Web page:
Why many old couples tend to look similar to each other
New York: Choosing a partner with traits similar to one’s own is advantageous, as it ensures that our genes are more likely to be transmitted to future generations, researchers have claimed.
According to Philippe Rushton, a psychologist at the University of Western Ontario, physical likeness is used as a way to assess underlying genetic likeness, which can cause us to be subconsciously attracted to reflections of ourselves
In evolutionary biology, the phenomenon is called “assortative mating,” or “self seeking like”, and by mating with people who are genetically similar, one ensures that “your own segment of the gene pool is safely maintained and transmitted to future generations.”
Rushton and his colleagues have shown that the more heritable the physical characteristics, the higher the chance of mating between individuals with those particular traits.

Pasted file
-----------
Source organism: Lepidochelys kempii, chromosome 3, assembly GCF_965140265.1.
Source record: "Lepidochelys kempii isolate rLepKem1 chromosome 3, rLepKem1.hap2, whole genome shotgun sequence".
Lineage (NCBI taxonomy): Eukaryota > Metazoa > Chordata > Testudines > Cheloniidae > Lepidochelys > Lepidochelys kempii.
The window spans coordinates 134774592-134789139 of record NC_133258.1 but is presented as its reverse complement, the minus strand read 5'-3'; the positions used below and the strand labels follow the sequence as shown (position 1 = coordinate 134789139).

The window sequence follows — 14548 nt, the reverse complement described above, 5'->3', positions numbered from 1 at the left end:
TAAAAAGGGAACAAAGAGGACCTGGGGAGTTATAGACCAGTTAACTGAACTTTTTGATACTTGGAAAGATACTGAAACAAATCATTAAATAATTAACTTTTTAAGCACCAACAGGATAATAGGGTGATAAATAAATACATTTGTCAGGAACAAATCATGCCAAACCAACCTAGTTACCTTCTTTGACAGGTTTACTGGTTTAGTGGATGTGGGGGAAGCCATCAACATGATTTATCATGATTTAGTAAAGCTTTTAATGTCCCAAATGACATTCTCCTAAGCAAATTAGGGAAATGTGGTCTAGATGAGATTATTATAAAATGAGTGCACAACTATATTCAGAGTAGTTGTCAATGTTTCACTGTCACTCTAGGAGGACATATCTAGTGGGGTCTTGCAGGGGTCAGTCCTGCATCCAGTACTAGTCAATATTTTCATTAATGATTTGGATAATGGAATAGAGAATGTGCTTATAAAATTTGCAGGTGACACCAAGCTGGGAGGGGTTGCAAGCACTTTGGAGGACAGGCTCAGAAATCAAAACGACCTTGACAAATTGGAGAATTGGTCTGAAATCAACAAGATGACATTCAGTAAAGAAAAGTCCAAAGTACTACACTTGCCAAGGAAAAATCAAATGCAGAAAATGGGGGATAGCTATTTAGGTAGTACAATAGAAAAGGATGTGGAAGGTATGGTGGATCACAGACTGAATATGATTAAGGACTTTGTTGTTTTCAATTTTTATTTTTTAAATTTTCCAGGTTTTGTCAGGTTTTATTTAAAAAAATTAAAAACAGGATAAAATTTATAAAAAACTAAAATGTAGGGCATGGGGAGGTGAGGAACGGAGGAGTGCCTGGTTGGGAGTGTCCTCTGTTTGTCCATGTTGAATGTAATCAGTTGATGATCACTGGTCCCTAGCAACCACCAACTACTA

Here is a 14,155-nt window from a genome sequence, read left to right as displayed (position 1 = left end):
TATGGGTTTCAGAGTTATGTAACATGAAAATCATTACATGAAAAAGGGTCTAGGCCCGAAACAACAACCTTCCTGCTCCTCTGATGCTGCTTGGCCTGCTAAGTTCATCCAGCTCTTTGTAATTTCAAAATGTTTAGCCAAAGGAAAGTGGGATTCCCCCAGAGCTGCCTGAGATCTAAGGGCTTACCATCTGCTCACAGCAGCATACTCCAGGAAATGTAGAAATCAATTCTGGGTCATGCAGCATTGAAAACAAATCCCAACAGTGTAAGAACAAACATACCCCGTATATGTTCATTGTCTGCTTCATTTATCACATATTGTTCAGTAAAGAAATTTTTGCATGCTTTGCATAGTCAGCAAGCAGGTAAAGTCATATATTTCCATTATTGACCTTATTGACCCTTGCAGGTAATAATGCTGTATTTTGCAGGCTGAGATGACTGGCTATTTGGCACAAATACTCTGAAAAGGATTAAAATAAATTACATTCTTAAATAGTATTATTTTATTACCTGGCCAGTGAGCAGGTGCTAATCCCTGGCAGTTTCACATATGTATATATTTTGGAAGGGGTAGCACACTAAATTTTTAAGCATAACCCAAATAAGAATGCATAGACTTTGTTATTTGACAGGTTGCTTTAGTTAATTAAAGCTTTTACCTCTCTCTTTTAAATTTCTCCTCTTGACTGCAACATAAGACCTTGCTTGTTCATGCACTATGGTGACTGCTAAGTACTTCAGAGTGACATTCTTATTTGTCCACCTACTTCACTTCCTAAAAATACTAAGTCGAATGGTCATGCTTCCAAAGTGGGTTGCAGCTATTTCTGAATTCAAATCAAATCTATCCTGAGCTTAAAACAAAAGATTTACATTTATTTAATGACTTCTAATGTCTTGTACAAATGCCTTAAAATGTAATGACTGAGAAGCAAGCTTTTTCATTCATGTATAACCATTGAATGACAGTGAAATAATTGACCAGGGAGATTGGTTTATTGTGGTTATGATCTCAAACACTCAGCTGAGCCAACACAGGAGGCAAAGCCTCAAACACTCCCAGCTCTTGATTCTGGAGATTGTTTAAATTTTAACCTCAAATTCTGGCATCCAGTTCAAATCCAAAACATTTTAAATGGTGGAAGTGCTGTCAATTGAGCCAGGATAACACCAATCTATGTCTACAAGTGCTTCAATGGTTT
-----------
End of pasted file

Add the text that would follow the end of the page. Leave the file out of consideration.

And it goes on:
Height and wrist circumference, for example, are far more inheritable than waist size.
“If you look at spouses across these characteristics, they are the most similar on the more genetic components,” Popular Science quoted Rushton as saying.
Robert Zajonc, a psychologist, found that physical likeness between couples increases over time, and through the years, couples’ wrinkles form in the same places because of a lifetime of shared emotions.
Rushton hypothesizes instead that lookalike seniors have always looked similar and that it just becomes more obvious as they get older, and as you grow old, “lots of distinguishing features drop away, like flesh on the skin or hair on the head”.
“It’s more the bony structure of the skeleton that’s showing through,” Rushton added.